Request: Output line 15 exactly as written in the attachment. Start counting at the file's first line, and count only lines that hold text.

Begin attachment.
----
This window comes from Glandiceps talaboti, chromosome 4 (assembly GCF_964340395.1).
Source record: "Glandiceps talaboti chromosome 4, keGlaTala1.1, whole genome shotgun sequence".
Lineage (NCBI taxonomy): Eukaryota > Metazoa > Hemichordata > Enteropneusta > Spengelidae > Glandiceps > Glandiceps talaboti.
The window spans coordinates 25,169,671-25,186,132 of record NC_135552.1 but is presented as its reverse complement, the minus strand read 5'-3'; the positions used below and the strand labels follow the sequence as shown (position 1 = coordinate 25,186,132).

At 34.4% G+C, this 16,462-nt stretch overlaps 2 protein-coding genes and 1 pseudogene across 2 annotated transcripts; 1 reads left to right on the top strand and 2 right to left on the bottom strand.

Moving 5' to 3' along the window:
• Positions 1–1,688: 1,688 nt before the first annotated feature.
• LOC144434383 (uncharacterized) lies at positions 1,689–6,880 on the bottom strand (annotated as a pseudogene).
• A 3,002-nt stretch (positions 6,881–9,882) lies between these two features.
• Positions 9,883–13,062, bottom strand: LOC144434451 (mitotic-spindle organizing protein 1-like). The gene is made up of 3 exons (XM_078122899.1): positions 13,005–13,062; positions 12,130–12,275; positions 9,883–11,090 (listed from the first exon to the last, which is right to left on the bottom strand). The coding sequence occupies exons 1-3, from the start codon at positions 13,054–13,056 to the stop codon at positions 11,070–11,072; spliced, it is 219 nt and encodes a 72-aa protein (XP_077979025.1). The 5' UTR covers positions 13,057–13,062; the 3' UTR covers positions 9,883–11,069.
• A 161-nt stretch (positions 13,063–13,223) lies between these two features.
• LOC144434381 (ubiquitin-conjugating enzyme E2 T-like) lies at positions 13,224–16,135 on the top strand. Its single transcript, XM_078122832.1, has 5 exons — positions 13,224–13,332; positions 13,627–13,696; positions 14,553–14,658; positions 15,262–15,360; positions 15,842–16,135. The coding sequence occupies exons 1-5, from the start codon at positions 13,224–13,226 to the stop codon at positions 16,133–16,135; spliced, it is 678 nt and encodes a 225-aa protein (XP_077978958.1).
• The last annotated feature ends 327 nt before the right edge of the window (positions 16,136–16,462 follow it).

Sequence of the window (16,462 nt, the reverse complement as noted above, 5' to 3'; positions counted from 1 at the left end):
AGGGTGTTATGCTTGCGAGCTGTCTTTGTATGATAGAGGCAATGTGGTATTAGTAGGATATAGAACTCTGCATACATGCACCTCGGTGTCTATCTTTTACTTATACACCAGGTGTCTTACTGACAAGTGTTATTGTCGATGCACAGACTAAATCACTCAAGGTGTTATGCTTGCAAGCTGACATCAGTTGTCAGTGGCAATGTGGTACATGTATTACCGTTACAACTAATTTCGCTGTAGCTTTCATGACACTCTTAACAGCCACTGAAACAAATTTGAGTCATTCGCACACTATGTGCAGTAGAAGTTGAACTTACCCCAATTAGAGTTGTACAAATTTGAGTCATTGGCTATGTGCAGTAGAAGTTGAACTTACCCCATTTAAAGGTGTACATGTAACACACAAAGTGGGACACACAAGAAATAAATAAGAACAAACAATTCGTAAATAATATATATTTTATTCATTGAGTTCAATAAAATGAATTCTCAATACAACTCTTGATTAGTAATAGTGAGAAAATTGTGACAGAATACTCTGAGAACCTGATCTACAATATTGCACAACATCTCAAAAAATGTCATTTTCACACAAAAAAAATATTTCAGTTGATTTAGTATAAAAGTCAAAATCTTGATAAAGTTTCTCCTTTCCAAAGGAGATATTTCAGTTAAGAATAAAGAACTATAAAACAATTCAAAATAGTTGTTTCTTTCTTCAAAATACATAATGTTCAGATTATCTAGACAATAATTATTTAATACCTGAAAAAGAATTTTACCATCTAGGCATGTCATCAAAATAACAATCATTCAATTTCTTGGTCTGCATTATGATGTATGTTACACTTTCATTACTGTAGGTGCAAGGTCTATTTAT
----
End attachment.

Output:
AGGGTGTTATGCTTGCGAGCTGTCTTTGTATGATAGAGGCAATGTGGTATTAGTAGGATATAGAACTCTGCATACATGCACCTCGGTGTCTATCTTTTACTTATACACCAGGTGTCTTACTGACAAGTGTTATTGTCGATGCACAGACTAAATCACTCAAGGTGTTATGCTTGCAAGCTGACATCAGTTGTCAGTGGCAATGTGGTACATGTATTACCGTTACAACTAATTTCGCTGTAGCTTTCATGACACTCTTAACAGCCACTGAAACAAATTTGAGTCATTCGCACACTATGTGCAGTAGAAGTTGAACTTACCCCAATTAGAGTTGTACAAATTTGAGTCATTGGCTATGTGCAGTAGAAGTTGAACTTACCCCATTTAAAGGTGTACATGTAACACACAAAGTGGGACACACAAGAAATAAATAAGAACAAACAATTCGTAAATAATATATATTTTATTCATTGAGTTCAATAAAATGAATTCTCAATACAACTCTTGATTAGTAATAGTGAGAAAATTGTGACAGAATACTCTGAGAACCTGATCTACAATATTGCACAACATCTCAAAAAATGTCATTTTCACACAAAAAAAATATTTCAGTTGATTTAGTATAAAAGTCAAAATCTTGATAAAGTTTCTCCTTTCCAAAGGAGATATTTCAGTTAAGAATAAAGAACTATAAAACAATTCAAAATAGTTGTTTCTTTCTTCAAAATACATAATGTTCAGATTATCTAGACAATAATTATTTAATACCTGAAAAAGAATTTTACCATCTAGGCATGTCATCAAAATAACAATCATTCAATTTCTTGGTCTGCATTATGATGTATGTTACACTTTCATTACTGTAGGTGCAAGGTCTATTTAT